South Nassau Communities Hospital

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South Nassau in the Community

06/11/2013

Cancer Doctors Advise: “Too Much of A Good Thing Can Be Dangerous”


The skin is the body’s largest organ and when it soaks up the sun, it helps produce Vitamin D, which is vital to maintaining a healthy calcium balance, immunity, blood pressure and insulin secretion. “When skin is exposed to the sun for extended periods of time repeatedly, however, the risk can far outweigh the reward,” said Rajiv Datta, MD, Medical Director of South Nassau Communities Hospital’s Gertrude & Louis Feil Cancer Center.

That’s because excessive sun exposure puts an individual at great risk for skin cancer. According to the Skin Cancer Foundation, skin cancer is the most common form of cancer in the United States, with more than 3.5 million skin cancers in over two million people diagnosed annually. In addition, the number of new cases of skin cancer diagnosed each year in the U.S. exceeds the combined diagnoses of new cases of breast, prostate, lung and colon cancers. Besides sun exposure, other risk factors for skin cancers include having many moles; having a fair complexion; and a personal or family history of skin cancer.

If you enjoy basking in the sun, whether sun bathing, gardening, playing a round of golf or even attending your child’s sporting events, Dr. Datta advises following sun safety steps recommended by the American Academy of Dermatologists (ADD):

  • Minimize exposure to the sun between 10 a.m. and 3 p.m.
  • Apply sunscreen, with at least a SPF-15 that protects against both UVA and UVB rays, to all areas of the body exposed to the sun
  • Reapply sunscreen every two hours, even on cloudy days
  • Wear clothing that covers the body and shades the face
  • Avoid exposure to UV radiation from sunlamps or tanning salons
  • Have an annual skin cancer screening

The three types of skin cancer are basal cell carcinoma, squamous cell carcinoma, and melanoma, which is the deadliest form of skin cancer.

Basal cell carcinoma is the most common type of skin cancer and it usually shows up on the face, ears, scalp, neck, or upper body as a red patch; a pink, red, or white bump that is shiny or pearly; a crusty, open sore that will not heal; or a scar-like area. Squamous cell carcinomas account for about 2 out of 10 skin cancers and commonly appear on sun-exposed areas of the body such as the face, ear, neck, lip, and back of the hands. Squamous cell carcinomas often look like warts or open sores with a thick, rough, scaly patch that can bleed if bumped. They tend to be more aggressive than basal cell cancers and are more likely to be found in men than women.

As the deadliest form of skin cancer, melanoma requires aggressive and skillful treatment. Malignant melanomas are usually small brown-black or larger multicolored patches, plaques or nodules with irregular outline. They may crust on the surface or bleed. Many of them are found in pre-existing moles.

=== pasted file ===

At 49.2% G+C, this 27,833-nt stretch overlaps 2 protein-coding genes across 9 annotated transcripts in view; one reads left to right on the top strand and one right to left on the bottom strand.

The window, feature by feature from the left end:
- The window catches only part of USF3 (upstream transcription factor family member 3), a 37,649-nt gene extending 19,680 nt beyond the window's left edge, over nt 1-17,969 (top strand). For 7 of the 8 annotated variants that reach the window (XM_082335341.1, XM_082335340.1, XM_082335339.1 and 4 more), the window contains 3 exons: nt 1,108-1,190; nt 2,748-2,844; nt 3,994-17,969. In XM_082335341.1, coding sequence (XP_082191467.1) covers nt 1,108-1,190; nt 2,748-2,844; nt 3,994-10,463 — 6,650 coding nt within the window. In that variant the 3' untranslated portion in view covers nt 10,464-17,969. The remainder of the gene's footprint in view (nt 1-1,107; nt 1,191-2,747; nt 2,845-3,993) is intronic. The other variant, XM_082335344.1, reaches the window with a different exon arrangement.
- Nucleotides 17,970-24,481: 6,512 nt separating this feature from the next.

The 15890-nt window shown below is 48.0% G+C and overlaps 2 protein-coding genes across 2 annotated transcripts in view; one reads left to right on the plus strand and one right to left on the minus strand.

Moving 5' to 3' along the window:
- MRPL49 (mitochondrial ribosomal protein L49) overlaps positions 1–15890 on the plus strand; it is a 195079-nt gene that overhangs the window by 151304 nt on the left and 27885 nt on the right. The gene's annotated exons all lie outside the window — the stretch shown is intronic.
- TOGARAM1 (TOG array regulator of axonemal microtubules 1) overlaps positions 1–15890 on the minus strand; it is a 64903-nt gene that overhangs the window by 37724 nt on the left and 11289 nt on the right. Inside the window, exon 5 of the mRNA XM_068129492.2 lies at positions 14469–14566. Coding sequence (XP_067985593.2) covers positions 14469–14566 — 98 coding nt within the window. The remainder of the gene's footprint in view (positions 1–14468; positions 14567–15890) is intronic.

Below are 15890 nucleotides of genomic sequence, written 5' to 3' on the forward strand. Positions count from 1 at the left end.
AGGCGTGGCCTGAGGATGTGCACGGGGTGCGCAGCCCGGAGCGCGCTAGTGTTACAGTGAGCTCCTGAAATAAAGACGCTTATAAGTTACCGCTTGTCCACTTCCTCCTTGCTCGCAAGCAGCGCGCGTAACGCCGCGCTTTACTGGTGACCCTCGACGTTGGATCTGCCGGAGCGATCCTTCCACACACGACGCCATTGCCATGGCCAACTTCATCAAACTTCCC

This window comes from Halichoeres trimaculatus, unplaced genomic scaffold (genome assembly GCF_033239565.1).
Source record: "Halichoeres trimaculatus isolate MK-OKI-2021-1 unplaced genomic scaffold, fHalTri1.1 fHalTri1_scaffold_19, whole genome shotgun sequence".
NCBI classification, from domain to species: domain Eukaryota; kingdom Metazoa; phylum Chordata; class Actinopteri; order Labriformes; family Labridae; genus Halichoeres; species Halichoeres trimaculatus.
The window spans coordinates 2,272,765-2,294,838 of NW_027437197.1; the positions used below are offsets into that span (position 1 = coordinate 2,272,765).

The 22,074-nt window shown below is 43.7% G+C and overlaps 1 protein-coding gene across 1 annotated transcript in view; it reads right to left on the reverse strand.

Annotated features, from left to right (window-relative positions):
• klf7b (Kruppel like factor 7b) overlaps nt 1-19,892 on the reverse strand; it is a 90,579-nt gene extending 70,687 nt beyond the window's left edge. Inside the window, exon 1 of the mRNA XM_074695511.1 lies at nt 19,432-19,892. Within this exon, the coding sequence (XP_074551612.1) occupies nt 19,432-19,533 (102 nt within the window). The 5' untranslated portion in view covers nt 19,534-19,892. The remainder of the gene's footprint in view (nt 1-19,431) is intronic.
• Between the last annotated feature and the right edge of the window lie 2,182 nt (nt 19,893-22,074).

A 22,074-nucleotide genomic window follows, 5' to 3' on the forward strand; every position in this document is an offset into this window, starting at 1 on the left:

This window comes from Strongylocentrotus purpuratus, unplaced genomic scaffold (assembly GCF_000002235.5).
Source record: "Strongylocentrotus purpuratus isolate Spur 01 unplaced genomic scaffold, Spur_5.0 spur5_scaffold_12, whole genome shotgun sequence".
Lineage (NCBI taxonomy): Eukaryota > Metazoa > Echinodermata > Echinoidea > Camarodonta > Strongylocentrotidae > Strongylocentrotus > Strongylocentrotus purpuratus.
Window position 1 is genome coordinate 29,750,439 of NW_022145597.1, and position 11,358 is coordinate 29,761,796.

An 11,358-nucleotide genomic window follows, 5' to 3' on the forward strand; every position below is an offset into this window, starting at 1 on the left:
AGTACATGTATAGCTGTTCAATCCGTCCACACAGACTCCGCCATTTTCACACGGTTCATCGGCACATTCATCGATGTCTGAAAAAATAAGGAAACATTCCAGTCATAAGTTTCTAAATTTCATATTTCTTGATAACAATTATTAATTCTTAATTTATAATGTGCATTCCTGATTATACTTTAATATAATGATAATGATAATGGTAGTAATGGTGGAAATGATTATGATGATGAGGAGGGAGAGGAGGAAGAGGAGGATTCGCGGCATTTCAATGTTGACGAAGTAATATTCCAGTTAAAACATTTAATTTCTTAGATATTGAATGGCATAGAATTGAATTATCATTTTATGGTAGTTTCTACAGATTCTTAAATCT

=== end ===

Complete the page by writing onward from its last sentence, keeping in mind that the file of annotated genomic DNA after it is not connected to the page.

Surgery is the most common treatment option for skin cancer. “Approximately 90 percent of all skin cancer patients are treated surgically,” said Dr. Datta. “Our team of surgical oncologists combines patient-centered treatment plans with leading-edge surgical technologies to remove skin cancer.”

South Nassau offers leading-edge surgical technologies to remove skin cancer, including surgical excision of melanoma with sentinel lymph node biopsy in selected cases. It also provides functional and cosmetic reconstruction after excision of the malignancy. For patients with metastatic melanoma, in selected cases South Nassau surgeons perform radical lymph node dissection, liver resection and radiofrequency ablation (RFA), a process to heat and destroy liver tumors in conjunction with surgical resection.

A recipient of the American College of Surgeons (ACS) Commission on Cancer (CoC) Outstanding Achievement Award, The Gertrude & Louis Feil Cancer Center treats approximately 1,500 patients annually. The Center has evolved into one of the Northeast corridor’s premiere providers of compassionate advanced cancer care. The Center is the only one on Long Island that is equipped with three of the most advanced and effective technologies used to treat and eradicate cancer: the Varian Novalis Tx™, da Vinci® Surgical System and Gamma Knife® Perfexion.

In addition to its Cancer Center in Valley Stream, NY, The Gertrude & Louis Feil Cancer Center incorporates the following specialty cancer care services:
  • GYN Oncology Department (Valley Stream)
  • Long Island Gamma Knife® Center (Oceanside)
  • Center for Prostate Health Program (Oceanside)
  • Center for Breast Health (Oceanside)
  • Center for Lung Health (Oceanside/Valley Stream)
  • Radiation Oncology Department (Oceanside and Valley Stream)
  • Surgical Oncology Department (Oceanside and Valley Stream)
  • Complete Women’s Imaging Center (Oceanside)
  • PET/CT Service (Oceanside)


For more information about colorectal cancer surgery or The Gertrude & Louis Feil Cancer Center, call (516) 632-3350.

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